Dr Emir Crowne
Journalists are under attack in this country. The Government and political hopefuls alike are the principal aggressors. Last week at a symposium on Fake News, the Minister of National Security Stuart Young chided the local press for their apparent role in spreading fake news. A similar rebuke was made by the Attorney General Faris Al-Rawi in November for “not covering the news the way he wanted”, as one journalist put it. Physical attacks have also taken place. In December a journalist was inexcusably slashed across the face while covering a football match.
In the spotlight, however, is Phillip Edward Alexander’s tirade against Hema Ramkissoon. Alexander, the leader of the Progressive Empowerment Party (PEP), took issue with Ramkissoon’s treatment of certain PEP members on her morning show. On several Facebook posts Alexander describes Ramkissoon as a “pig”, characterising her behaviour as “gross”, “unethical” and “pig like”.
This type of behaviour must never be condoned. Whether at the government level or the pseudo-political level, attempts to silence the media through overt bullying or implicit slights against journalists’ characters is dangerous. It leads to self-censorship and a denial of the truth. In fact, the truth becomes whatever the State or politicians say it is. One need only look at Venezuela for a damming example of this.
Legally, the starting point is the Constitution. Freedom of the press is a constitutionally-entrenched right. Many constitutions do not entrench a specific right that protects press freedom. We do. That right should not be trampled upon by politicians and the politically adjacent. It must be defended with vigour.
Quite frankly, until my representation of the Media Association of TT before Parliament’s Joint Select Committee on Cybercrime, I never gave much thought to the importance of journalism. I took it for granted that news existed. However, in a country where legislative change is incremental and the Government is more concerned about political blame than governance, an independent judiciary and an independent press are the only avenues left for accountability. Without them I fear that our society is heading the way of both anarchy and dictatorship. As the Canadian Supreme Court recently put it: “A strong, independent and responsible press ensures that the public’s opinions about its democratic choices are based on accurate and reliable information. This is not a democratic luxury – there can be no democracy without it…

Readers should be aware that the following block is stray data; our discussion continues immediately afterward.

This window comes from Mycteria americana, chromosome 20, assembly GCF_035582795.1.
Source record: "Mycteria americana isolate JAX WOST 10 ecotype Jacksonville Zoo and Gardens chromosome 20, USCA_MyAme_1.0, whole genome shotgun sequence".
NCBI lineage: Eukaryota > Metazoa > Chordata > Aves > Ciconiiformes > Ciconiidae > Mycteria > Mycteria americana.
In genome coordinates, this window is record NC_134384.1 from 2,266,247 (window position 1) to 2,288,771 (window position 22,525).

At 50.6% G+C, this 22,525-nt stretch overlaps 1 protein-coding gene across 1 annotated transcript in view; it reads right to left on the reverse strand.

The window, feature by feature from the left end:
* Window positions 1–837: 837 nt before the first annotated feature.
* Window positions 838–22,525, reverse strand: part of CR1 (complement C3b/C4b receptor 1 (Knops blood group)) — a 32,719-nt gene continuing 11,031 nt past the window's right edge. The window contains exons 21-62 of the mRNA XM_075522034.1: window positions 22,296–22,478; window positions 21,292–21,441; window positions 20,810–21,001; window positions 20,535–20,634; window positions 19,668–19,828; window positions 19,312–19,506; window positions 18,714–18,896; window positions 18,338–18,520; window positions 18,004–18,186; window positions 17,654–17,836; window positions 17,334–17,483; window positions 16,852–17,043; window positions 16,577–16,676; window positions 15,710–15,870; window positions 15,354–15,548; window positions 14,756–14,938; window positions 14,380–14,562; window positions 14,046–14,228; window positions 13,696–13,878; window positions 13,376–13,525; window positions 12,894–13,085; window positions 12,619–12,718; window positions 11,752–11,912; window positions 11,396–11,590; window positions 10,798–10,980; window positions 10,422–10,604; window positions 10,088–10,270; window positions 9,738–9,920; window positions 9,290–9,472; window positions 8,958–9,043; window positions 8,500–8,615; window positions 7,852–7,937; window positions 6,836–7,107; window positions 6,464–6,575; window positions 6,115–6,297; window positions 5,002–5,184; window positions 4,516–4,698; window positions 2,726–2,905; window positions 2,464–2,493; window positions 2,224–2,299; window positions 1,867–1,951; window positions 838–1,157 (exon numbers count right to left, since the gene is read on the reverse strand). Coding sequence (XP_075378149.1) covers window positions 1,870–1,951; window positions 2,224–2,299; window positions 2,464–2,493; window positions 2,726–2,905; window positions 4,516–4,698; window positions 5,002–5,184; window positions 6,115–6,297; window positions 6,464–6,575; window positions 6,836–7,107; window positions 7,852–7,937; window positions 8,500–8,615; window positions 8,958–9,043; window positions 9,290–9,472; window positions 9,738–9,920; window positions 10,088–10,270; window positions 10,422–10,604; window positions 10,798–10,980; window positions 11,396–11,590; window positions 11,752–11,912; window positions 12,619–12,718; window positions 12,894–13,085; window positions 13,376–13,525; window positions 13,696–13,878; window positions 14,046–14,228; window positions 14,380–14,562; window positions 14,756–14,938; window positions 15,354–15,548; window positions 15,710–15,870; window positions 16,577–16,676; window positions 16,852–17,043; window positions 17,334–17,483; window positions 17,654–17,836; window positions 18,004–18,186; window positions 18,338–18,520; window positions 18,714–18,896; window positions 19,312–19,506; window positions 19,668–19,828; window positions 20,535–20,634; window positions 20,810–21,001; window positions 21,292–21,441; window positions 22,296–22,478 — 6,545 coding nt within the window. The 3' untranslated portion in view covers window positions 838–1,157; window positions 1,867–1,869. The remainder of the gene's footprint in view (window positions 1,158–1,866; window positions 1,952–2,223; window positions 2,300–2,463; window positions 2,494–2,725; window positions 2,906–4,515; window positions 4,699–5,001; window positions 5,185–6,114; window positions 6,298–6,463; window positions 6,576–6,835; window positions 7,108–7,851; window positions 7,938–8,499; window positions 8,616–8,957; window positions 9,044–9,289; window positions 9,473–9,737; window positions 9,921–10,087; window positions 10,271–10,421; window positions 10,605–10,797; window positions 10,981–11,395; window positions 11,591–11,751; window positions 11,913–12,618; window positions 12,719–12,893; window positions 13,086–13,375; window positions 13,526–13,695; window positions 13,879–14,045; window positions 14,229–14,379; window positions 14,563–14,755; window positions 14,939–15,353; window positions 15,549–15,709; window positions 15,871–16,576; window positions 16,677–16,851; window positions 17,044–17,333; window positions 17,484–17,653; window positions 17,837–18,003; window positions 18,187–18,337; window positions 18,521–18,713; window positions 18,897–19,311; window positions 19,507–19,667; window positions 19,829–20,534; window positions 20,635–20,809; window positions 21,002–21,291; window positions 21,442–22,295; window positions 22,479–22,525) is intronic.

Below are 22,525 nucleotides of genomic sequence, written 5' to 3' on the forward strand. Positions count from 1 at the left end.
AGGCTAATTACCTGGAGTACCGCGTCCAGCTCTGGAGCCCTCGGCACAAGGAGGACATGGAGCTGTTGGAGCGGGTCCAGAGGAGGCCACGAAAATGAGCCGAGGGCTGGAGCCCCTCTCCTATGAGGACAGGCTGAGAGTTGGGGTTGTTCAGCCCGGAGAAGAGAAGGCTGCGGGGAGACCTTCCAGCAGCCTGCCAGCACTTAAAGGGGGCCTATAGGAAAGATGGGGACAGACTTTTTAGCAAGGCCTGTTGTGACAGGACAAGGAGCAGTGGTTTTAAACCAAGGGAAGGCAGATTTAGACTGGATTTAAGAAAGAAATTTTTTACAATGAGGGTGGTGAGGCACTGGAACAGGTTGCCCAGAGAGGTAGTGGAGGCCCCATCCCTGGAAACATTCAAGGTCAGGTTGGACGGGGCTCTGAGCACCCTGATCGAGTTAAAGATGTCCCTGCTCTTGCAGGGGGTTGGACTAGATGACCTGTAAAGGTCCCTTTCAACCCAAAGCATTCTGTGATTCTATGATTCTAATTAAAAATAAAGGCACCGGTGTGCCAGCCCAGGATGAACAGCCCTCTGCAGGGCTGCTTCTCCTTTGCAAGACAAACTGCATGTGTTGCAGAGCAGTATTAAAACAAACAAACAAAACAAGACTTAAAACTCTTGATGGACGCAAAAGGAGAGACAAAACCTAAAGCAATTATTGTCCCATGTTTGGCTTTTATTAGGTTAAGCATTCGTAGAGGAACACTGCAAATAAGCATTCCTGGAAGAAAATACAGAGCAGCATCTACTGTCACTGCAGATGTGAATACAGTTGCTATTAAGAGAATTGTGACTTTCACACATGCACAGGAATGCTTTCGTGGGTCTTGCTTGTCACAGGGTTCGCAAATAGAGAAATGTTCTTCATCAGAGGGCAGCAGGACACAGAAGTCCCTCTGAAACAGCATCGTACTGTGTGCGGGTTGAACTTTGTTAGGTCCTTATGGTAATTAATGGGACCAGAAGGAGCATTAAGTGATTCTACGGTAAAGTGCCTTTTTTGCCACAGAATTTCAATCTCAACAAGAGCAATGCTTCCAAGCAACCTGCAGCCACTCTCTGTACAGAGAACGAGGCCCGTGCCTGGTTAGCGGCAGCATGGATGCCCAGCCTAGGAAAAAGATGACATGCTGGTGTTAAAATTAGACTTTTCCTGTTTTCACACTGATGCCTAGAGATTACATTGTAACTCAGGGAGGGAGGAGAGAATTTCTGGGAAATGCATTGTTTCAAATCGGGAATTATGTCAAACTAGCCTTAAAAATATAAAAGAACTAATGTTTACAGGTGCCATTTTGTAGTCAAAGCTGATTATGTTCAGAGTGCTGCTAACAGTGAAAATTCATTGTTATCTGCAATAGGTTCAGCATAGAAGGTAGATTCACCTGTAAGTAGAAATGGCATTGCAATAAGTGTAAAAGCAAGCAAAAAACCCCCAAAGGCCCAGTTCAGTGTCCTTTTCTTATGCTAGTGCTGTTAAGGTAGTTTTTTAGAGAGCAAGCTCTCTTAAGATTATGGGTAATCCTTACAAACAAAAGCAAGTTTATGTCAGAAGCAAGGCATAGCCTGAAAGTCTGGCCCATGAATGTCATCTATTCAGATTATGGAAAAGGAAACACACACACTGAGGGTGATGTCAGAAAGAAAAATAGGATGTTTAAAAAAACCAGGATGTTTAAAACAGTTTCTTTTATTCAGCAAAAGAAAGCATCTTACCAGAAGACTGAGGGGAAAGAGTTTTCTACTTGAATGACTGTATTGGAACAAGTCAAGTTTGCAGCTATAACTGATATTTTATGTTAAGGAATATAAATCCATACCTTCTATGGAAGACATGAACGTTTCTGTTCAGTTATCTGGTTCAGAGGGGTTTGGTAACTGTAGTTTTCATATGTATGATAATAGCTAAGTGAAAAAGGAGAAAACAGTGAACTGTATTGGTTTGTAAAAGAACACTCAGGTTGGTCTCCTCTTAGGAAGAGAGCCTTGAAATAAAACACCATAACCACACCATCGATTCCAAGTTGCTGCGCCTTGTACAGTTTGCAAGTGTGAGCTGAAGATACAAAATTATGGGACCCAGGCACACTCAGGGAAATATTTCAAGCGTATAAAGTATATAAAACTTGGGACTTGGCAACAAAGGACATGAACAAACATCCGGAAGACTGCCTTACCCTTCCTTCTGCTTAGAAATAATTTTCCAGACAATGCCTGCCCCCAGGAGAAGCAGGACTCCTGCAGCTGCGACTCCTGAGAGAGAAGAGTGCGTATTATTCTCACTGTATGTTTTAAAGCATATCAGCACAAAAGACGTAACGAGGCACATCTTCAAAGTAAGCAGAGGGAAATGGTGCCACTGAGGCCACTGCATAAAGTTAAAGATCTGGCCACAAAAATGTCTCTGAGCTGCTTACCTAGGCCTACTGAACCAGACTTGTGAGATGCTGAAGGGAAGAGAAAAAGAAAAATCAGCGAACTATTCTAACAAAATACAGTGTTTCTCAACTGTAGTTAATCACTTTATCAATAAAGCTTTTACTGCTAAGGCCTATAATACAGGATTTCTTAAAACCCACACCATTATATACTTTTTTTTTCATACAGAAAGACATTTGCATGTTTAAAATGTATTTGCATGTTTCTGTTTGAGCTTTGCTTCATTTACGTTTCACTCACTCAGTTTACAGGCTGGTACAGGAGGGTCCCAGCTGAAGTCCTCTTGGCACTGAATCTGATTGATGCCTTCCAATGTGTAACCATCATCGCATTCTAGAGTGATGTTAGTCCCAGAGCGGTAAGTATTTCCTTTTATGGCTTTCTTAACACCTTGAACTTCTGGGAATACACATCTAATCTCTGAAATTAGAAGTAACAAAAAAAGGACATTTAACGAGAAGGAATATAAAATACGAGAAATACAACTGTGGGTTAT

"A vigorous, rigorous, and independent press holds people and institutions to account, uncovers the truth, and informs the public. It provides the public with the information it needs to engage in informed debate. In other words, it is the public’s “right to know” that explains and animates the distinct constitutional protection for freedom of the press…” (per Abella J in R v Vice Media Canada Inc, 2018 SCC 53 at paras 110 & 125)
More particularly, aside from the familiar action in defamation, journalists and others should note the possible protection afforded to them under the Equal Opportunities Act (the Act). Section 7 of the Act prohibits sexist, racist and other vile attacks. The section, aptly named “offensive behaviour”, provides that:
“(1) A person shall not otherwise than in private, do any act which—
(a) is reasonably likely, in all the circumstances, to offend, insult, humiliate or intimidate another person or a group of persons;
(b) is done because of the gender, race, ethnicity, origin or religion of the other person or of some or all of the persons in the group; and
(c) which is done with the intention of inciting gender, racial or religious hatred.”
On several occasions, including the most recent attack against Ramkissoon, Alexander has alluded to several female journalists obtaining housing or employment after "lying on their back" or in return for "favours". These insults invariably trigger the first two limbs of sub-section 7 (1). That his insults have the potential to incite gendered hatred of the journalists in question is also not in doubt. Especially when one considers that, as the leader of a political party, Alexander’s words are intended to incite his followers, for one reason or another.
Ironically, clause 18 of the proposed Cybercrime Bill (the Bill) would criminalise Alexander’s apparent cyberbullying. That Bill, however, contains absolutely no protection for media personnel who operate in the public interest. The Bill, if passed, would effectively criminalize investigative journalism. It too is an attack on journalists and their freedom.
In the end, we must protect the media. We might disagree with their stories or content, but insofar as the media is acting responsibly and in the public interest, they cannot – and should not – be bullied into submission by dyspeptic politicians.
* (In an earlier diatribe, Alexander referred to a journalist as a “house negro”. That matter is currently before the Equal Opportunities Commission, and the journalist in question is represented by the author.)